By Raven N. Garza
AUSTIN, Tx.—After spending the majority of her life trying to fit in with society’s beauty standards and perception of “normalcy,” Michelle Faraco decided it was time to tell the world about what she had been covering up. Now, she has a social movement called Moon Child, named after her astrological sign’s (Cancer) ruling planet, dedicated to empowering thousands to feel good about themselves.
Faraco has alopecia, a common autoimmune skin disease that affects 6.8 million people in the U.S.. Since she was about 8-years-old, Faraco became accustomed to wearing wigs as a way to hide her true self, but that completely changed when she decided to say bye-bye to her hairpiece for good.
“I was finally living in this confident, courageous new way and really embracing my most authentic self,” Faraco shared.
It took her some time to feel confident about this non-traditional path and whether it would be valuable to other people. On top of that, she didn’t know much about the logistics of being a professional speaker. This situation, although challenging, opened up many learning opportunities, according to Faraco.
If you peek into her Instagram profile, you’ll find an expansive collection of encouraging —not to mention very aesthetically pleasing— posts and over 10,000 dedicated followers who resonate with her message. You might find it hard to believe that at the start of her journey as an empowerment speaker, one of Faraco’s biggest challenges was believing in herself.
“You always have to believe in yourself, but with speaking it’s crucial that you believe in your story and what your message is to the world,” she explained.
New York-born and Caracas-Venezuela raised, Faraco spent over seven years as a client service team lead for ad agencies. Now, she’s focused on being an empowerment speaker and social entrepreneur who helps people take actionable steps towards self-acceptance.
To her, living baldly (or boldly) means showing up and challenging the world’s standards instead of yourself every day.
During her presentations, Faraco asks her listeners to think about what their “wig” is— that one overwhelming thing that prevents people from fully embracing themselves. For some, it’s an insecurity about their weight. For others, it’s the anxiety of coming out to their friends and family.
Although she successfully removed her wig, both literally and figuratively, Faraco also finds it important to establish routines that ground her as a person, especially as an entrepreneur.
“My gratitude journal is my number one hook to reality and a way to stay within myself,” Faraco shared. “In entrepreneurship, you’re going to grow a lot as a professional, but you’re also going to grow so much as a person.”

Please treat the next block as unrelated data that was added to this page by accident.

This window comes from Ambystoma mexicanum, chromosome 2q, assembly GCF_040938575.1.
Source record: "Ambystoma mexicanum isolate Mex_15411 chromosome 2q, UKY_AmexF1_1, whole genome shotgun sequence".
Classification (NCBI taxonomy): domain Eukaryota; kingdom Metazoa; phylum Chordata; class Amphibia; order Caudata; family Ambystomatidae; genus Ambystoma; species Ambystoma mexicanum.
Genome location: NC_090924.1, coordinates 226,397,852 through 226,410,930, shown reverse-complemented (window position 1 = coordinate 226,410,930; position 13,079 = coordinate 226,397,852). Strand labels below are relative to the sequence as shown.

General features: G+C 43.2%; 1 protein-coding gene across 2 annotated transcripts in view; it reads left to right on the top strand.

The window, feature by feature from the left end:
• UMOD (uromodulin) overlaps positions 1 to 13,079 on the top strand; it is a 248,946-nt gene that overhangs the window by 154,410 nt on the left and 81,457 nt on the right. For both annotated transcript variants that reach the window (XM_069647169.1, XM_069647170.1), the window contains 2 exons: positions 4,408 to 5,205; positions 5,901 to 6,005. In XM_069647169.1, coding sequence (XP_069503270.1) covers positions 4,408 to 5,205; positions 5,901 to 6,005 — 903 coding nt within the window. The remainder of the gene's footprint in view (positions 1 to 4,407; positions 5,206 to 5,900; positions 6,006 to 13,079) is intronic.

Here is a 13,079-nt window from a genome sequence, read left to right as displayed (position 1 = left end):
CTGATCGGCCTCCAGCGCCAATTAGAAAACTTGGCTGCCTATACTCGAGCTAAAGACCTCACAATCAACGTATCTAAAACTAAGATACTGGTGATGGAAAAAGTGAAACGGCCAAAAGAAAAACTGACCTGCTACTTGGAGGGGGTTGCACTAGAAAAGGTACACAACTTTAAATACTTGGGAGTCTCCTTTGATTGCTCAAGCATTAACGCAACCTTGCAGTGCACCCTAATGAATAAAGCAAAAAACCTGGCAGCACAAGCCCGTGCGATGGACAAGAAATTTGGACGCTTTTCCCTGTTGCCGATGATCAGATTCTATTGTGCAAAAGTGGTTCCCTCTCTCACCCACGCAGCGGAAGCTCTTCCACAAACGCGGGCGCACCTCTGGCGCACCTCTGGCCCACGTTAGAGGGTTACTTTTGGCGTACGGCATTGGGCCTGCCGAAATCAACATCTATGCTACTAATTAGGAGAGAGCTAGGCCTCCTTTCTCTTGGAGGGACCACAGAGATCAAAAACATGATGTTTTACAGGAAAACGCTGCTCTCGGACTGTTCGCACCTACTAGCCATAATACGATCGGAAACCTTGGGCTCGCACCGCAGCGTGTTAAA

On the days when she’s feeling overwhelmed or not at her best, Faraco likes to give herself space and permission to feel those emotions.
“I don’t think emotions are good or bad,” she said. “They’re just messages, and you need to take that time to really listen to them.”
She also likes to spend time in nature, which gives her a lot of inspiration. Seeing the moon, stars, and trees helps her feel connected to her surroundings. Faraco’s greatest achievement so far isn’t her successful career or massive following —it’s being a mother. She proudly talked about being a mom and what a life-changing experience it has been.
“That was my number one dream,” she stated. “Everything started opening up for me when I gave birth, I found myself.”
Her goal for the future is to keep growing so that her message can continue to inspire more people, especially young students in middle school and high school.
“I’m convinced that we need to be talking about self-love, personal growth, acceptance, and emotional intelligence early on in schools,” Faraco said. “It needs to be right up there with subjects like math, literature, and geography.”
By raising a generation of kids who love and accept themselves, she believes it would lead to more acceptance in our society and allow folks to show up as their most authentic selves.
There are many discussions to explore when it comes to self-love, but the one takeaway Faraco wants her audience to gain, is this:
“The courage to accept ourselves is what’s going to give us the freedom to be who we’re really meant to be. That’s how you tap into your full potential.”
Featured image courtesy of Michelle Faraco.
About the writer:
Raven Garza is a graduate of the University of Texas at Austin with a bachelor’s in English Literature and is now the Content Marketing Manager at Popspots. She has a background in the entertainment industry, tech startups, and art history. Garza is fond of covering live music, Latinx life and culture, and LGBTQ+ topics. Her works have been published in Austin Startups, Do512, Front Row Center, and Latinitas Magazine. To de-stress, she enjoys crowd surfing at punk shows around town.
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